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Critique of Intelligent Design

Evolution vs. Creationism

The Art of ID Stuntmen

Faith vs Reason

Anthropic Principle

Autopsy of the Bible code

Science and Religion

Historical Notes


Serious Notions with a Smile


Letter Serial Correlation

Mark Perakh's Web Site


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Title Author Date
inquiry Kalchstein , Shlomo Dec 26, 2004
Dear Talkreason,

This email is for Alexander Eterman. I have read two of your essays and would like to know your position on two fundamental issues.

1. Do you consider "Jewish" as an actual category of humanity, such as oriental or black, or merely as a chosen, assumed, changeable and sheddable association such as a political affiliation or school enrollment?
2. If "Jewish" is an intrinsic trait or layer of identity in your view, meaning someone is born Jewish by nature, then what do you perceive as the SOURCE of Jewishness? In other words, what MAKES a person Jewish? What is the criteria?

I have asked these two questions to many people with your ideological mindset. I have never received a logically cohesive reply. Most of them say reluctantly that they never thought it out. However, you seem much more knowledgeable and analytical than others I have encountered. Would you please provide me with your thoughts?

Thank you.


Title Author Date
An obvious point poorly presented Rubin, Ephraim Jul 12, 2004
Reading A. Eterman's essay "On Orthodox Discourse" leaves the strange impression that its author was so eager to restate the obvious that he neither took time to work out a careful presentation nor gave thorough thought to the real point of contention between him and his opponents.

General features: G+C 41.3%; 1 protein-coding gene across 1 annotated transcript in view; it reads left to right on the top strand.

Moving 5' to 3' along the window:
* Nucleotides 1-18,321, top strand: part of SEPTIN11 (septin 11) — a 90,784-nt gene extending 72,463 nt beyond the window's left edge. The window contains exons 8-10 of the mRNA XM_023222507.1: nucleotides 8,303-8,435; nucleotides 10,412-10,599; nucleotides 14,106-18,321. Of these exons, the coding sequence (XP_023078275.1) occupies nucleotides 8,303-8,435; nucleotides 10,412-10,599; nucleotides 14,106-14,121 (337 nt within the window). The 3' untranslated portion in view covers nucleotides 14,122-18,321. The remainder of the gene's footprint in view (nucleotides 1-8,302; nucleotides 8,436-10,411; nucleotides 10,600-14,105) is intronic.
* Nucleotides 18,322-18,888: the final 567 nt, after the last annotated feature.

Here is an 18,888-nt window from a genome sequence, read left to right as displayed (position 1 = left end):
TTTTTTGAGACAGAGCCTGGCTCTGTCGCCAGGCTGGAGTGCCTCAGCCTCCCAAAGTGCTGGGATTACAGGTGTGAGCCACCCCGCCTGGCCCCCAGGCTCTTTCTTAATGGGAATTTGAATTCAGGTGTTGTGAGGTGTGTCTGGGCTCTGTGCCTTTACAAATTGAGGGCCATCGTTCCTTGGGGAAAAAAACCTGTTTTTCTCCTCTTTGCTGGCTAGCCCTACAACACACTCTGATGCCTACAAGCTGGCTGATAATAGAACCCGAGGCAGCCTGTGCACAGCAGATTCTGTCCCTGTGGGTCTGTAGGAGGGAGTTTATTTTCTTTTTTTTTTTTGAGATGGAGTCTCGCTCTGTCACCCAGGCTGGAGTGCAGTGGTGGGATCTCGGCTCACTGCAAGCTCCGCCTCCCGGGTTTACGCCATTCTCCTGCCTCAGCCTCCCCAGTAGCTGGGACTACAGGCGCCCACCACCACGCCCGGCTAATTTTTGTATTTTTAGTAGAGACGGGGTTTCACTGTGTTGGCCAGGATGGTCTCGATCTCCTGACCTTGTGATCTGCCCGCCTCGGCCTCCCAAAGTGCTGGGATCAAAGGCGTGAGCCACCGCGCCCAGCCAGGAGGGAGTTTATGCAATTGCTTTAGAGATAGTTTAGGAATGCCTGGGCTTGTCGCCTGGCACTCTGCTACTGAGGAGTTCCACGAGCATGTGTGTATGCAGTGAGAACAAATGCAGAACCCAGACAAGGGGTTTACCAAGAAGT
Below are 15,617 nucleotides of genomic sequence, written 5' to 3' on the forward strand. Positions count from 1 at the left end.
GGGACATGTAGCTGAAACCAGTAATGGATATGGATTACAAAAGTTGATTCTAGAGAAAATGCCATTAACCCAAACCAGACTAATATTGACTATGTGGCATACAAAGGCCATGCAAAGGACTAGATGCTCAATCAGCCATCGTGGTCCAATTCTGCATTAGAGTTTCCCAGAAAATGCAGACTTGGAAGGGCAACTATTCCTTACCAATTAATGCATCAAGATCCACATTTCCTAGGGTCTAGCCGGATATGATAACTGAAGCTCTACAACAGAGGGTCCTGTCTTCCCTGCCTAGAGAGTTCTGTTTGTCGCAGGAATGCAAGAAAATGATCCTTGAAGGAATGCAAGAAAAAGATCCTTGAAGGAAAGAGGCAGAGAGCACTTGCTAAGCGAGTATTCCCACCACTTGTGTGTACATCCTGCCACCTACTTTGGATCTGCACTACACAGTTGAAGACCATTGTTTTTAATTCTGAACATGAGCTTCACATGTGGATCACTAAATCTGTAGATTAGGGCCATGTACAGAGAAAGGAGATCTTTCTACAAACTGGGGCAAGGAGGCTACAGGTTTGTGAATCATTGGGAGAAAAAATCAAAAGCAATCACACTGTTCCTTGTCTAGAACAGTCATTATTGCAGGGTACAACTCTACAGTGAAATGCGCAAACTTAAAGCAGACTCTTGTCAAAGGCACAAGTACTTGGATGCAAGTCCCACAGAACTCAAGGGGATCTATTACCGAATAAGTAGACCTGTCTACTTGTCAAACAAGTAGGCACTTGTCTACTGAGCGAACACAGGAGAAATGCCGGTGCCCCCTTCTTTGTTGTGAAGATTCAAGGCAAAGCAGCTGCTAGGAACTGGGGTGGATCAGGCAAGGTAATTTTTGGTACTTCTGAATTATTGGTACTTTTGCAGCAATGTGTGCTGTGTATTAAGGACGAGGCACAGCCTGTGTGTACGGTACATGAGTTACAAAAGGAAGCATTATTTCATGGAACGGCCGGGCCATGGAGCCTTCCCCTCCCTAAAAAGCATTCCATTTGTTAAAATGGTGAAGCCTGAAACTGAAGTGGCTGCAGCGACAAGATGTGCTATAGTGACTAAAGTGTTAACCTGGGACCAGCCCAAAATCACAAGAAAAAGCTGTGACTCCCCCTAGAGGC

To begin with, it is quite risky to suggest that "a treatise devoted to the problem of charging interest among the Jews" and written in the vein of traditional Jewish scholarship would lead its reader to a conclusion that "anyone who charges interest or refuses to give interest-free loans to Jews is a sinner and a heretic, that real Orthodox Jews conduct their dealings without charging any interest, or that Orthodox business does not use bank credit as a matter of principle." The Rabbinic authorization for charging interest to Jews -- called heter iskah -- has long ago entered the mainstream of Jewish legal thought, and it is reasonable to expect it to be mentioned in any treatise dealing with these issues. Traditional Jewish scholarship -- at least its legal branch -- is not lunatic; it does its best to keep up with real life as the practitioners of this scholarship know it. On the other hand, of course, a treatise of the kind suggested by Eterman would likely note that although charging interest to Jews is technically permissible, it is a deed of righteousness to refrain from charging such interest -- and again, in the realm of the real life there are occasions when Orthodox Jewish individuals and organizations extend interest-free loans to other Jews in the framework of charity.